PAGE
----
Loki in the High Sierra
Loki in the High Sierra on one of our backpacking trips

Unfortunately, he was diagnosed with Lymphoma about two weeks before he passed. And let me tell you, I have never had to deal with a cancer that was so aggressive. In a matter of a couple weeks, yes a couple WEEKS!, he had went from a playful energetic dog, to a dog that could hardly get a full breath and barely able to walk. It had all started with a small wheezing, seeming to be a minor respiratory infection. I didn’t expect much from the vet visit but thought I’d get him checked out. Make sure he wasn’t choking. That one visit opened my eyes to something that I had no idea had been festering. Through X-ray and Ultrasound they found that Loki, had a tumor the size of a fist growing inside his lungs. This tumor was pushing against his heart, pushing it back a few centimeters. His lymph nodes were swollen in his chest and abdomen and fluid filled his lungs. That of which I had tapped to help his breathing, pulling out around 2 1/2 cups of fluid. The fluid tap helped a ton and partnered with a steroid injection and continued steroid pills I gave him twice a day he almost seemed himself again. But that boost in health was temporary and there was no option to save him from the cancer. Only ways of delaying the inevitable and with not much guarantee that he would feel good throughout that time. Luckily, Thanksgiving was getting close and the urge to go south kept calling me. So we had one last van adventure together down to Parker, AZ where there was a gathering of travelers.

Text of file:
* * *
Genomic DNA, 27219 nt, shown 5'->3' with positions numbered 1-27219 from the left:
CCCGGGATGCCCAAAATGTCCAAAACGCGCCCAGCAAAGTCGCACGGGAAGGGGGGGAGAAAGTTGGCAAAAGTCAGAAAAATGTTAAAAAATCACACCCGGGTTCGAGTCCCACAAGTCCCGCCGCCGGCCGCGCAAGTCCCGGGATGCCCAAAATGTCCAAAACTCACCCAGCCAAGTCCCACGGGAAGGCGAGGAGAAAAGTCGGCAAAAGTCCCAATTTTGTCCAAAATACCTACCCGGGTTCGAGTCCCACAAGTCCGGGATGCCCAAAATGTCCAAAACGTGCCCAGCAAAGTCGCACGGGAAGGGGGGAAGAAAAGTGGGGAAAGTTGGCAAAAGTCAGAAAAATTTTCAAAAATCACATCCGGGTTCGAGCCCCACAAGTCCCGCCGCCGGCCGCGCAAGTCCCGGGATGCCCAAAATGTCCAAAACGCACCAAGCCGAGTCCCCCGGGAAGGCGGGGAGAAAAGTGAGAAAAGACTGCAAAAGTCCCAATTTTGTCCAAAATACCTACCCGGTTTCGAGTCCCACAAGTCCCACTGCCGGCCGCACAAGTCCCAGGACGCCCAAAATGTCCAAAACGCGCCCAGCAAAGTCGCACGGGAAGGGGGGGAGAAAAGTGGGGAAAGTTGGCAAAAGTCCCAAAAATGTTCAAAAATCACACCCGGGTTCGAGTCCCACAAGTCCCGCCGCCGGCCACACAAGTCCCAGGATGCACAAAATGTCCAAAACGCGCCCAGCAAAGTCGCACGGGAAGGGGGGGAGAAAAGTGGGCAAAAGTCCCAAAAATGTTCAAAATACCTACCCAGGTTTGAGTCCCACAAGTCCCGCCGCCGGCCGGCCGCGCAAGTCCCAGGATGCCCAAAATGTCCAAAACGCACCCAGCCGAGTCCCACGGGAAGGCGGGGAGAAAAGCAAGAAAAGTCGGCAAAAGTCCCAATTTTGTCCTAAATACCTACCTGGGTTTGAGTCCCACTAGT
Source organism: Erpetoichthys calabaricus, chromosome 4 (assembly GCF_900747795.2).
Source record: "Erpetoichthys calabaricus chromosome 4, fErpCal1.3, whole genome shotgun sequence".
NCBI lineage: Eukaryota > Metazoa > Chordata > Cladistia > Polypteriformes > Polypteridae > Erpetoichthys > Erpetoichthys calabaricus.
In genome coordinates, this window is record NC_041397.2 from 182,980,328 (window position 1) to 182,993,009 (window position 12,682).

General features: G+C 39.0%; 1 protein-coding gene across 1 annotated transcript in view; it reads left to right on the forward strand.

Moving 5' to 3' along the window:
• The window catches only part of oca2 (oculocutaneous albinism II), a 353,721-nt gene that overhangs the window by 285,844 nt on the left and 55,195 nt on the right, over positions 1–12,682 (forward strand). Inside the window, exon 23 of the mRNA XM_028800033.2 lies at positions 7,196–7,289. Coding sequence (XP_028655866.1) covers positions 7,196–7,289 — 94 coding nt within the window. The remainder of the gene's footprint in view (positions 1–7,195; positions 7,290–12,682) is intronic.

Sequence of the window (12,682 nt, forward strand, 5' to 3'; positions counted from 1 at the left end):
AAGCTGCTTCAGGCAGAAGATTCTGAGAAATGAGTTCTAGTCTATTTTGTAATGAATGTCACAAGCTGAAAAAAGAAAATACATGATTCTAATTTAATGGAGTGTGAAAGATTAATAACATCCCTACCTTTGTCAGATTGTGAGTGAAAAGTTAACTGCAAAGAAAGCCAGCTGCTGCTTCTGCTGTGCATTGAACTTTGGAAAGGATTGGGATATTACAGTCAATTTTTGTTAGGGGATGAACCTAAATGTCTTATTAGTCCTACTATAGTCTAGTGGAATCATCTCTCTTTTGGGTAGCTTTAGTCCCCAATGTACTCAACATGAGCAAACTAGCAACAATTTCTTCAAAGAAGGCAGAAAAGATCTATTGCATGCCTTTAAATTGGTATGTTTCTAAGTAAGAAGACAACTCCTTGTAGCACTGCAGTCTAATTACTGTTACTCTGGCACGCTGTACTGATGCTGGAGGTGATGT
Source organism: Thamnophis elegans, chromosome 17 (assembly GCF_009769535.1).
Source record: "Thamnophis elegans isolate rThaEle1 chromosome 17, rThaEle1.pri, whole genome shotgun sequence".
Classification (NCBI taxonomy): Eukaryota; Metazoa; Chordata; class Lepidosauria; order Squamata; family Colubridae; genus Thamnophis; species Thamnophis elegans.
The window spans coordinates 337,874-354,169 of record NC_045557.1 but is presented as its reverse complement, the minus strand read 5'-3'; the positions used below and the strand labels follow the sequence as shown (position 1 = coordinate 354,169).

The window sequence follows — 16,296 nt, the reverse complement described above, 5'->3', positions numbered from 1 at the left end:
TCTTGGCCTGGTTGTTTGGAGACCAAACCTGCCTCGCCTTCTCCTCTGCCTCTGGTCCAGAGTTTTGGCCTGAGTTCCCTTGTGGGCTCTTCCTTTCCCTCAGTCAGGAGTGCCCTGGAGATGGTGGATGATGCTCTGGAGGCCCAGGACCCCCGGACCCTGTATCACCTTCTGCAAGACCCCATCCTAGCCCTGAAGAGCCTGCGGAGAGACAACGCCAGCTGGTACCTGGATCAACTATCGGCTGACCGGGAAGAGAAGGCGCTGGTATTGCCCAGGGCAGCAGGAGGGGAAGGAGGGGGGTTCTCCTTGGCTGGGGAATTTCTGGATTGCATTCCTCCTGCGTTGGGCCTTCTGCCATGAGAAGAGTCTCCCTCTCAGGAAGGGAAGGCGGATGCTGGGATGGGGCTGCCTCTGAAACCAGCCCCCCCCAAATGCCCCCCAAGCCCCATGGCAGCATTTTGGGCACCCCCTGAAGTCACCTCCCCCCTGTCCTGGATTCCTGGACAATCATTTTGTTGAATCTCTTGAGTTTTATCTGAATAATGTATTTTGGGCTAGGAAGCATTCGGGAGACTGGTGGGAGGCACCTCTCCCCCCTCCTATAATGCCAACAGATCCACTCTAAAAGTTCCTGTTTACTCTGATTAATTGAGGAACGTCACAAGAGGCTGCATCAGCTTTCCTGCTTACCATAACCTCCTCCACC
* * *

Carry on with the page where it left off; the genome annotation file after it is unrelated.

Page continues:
He had a great few days there. Running around exploring, sniffing everything. For a moment I, and I think even he, forgot he was dying. His tail wagging, chasing butterfly shadows on our morning walks in the desert. But as the days passed he ventured less and less, staying closer to me, not even running around. Just a growing struggle to breathe. The night before Thanksgiving, was rough. He couldn’t get comfortable and his breath was fast paced, heart racing all night. In the early morning, we went outside. Getting out of the van was a struggle and he immediately laid down, desperate for a full breath. We sat there together, his head on my lap, watching the sunrise. For that moment together his breathing was still rough, but seemed to ease up a bit. Slightly smoother.

Our morning walk he stayed close to me and had to stop a few times to lay down and catch his ever elusive breath. By mid day, as we were getting ready to do our Thanksgiving lunch with friends, I had to help him up to walk to the table. He could barely take a few steps at a time before having to lay down again and again and again. In my heart, I knew I couldn’t let this go on any longer.